The strong memory of places

House on Kildonan Drive, Jane's Walk 2014

House on Kildonan Drive, Jane’s Walk 2014

H. and I participated in one of Winnipeg’s 24 Jane’s Walks* this weekend: the one along Kildonan Drive North.  It was a chilly, rather overcast day, but a large group of us gathered to wander along a river street associated with North Kildonan’s rich or famous—names familiar to the Mennonite settlement here like Henry Redekop, A.A. DeFehr, George Janzen, Henry Krahn, and  those connected to pioneering and municipal leadership like J.M. Morton and Angus Matheson McKay. Continue reading

What I’ve Learned Picking Saskatoons

I’ve learned a few things while picking saskatoons, the sweet purple/red fruit of the saskatoon bush currently in season in Manitoba. These lessons may or may not be transferable to other endeavors.IMG_4027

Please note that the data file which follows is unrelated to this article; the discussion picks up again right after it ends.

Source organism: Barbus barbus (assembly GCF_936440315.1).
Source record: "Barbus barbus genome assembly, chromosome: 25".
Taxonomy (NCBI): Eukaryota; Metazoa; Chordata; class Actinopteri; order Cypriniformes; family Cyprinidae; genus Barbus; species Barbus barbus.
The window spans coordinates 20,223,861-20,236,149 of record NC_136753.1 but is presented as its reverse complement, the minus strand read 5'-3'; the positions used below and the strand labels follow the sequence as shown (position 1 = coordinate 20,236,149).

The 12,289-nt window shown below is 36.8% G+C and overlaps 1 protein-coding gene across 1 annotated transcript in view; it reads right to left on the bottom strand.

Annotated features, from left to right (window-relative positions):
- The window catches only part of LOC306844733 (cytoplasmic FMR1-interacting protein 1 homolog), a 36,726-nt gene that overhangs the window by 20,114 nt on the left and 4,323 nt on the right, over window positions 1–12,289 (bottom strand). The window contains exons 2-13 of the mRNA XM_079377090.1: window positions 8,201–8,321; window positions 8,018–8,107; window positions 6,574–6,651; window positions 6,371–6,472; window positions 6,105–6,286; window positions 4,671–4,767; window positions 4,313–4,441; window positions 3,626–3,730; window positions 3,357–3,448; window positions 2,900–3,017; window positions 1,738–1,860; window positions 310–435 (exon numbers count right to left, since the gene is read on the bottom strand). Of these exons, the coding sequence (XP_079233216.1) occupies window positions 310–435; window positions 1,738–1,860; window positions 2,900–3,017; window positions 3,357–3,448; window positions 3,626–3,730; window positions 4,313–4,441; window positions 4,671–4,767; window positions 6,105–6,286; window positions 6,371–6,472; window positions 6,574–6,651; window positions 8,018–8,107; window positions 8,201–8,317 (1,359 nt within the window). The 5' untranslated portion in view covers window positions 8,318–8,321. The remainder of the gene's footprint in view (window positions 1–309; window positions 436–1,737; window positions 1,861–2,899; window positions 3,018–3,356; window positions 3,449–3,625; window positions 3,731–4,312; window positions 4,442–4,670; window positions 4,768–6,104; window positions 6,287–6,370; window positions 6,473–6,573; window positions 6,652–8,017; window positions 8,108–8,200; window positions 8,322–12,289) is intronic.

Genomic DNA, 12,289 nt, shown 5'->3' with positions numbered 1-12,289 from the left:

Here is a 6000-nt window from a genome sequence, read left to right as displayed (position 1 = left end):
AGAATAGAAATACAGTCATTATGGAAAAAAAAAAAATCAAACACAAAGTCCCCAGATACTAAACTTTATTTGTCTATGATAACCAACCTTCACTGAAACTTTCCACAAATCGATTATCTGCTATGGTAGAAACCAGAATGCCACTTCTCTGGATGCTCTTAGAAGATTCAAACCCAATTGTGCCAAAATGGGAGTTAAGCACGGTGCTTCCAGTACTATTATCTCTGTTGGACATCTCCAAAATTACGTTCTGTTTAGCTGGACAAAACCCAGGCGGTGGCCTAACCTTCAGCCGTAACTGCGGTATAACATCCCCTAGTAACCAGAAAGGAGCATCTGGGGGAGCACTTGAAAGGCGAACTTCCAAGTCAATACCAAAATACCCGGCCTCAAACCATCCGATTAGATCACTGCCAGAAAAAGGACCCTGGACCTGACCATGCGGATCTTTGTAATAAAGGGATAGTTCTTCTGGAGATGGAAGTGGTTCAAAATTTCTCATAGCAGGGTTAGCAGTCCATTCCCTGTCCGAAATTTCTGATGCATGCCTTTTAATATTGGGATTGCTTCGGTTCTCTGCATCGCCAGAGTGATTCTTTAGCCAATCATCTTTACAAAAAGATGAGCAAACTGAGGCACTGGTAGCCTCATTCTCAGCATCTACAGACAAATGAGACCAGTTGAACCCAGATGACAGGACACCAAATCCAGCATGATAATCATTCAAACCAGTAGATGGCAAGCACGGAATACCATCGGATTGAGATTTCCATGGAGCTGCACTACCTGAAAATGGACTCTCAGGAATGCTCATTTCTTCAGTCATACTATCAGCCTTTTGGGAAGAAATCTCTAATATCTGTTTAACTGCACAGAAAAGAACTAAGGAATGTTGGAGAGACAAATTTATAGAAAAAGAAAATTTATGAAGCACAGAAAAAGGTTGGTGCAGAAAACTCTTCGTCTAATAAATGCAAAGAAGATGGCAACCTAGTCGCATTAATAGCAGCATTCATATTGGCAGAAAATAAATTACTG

1.Picking in a patch someone has discovered before you is slow hard picking. It’s akin to poor biblical Ruth gathering leftover grain behind the field harvesters. (My middle name is Ruth.) Nevertheless, dessert for supper can also be secured, if slowly, from one-here-one-there berries missed by the people who came before. Continue reading

One good humiliation a day

Franciscan writer Richard Rohr says, in Falling Upward: A Spirituality for the Two Halves of Life, that for years he’s prayed for “one good humiliation a day.” He continues, “[A]nd then I must watch my reaction to it.” Rohr isn’t speaking of some masochistic desire for insult or injury, no 50 shades of gray implications here, but rather of a necessary exercise in the practice of an authentic life. The context is being real about oneself instead of trapped in the delusions of “any idealized role or self-image.” The word “humiliation” is built from the word “humble” whose root meaning is close to the ground, of the humus or earth. Human, that is. True to what one is. Continue reading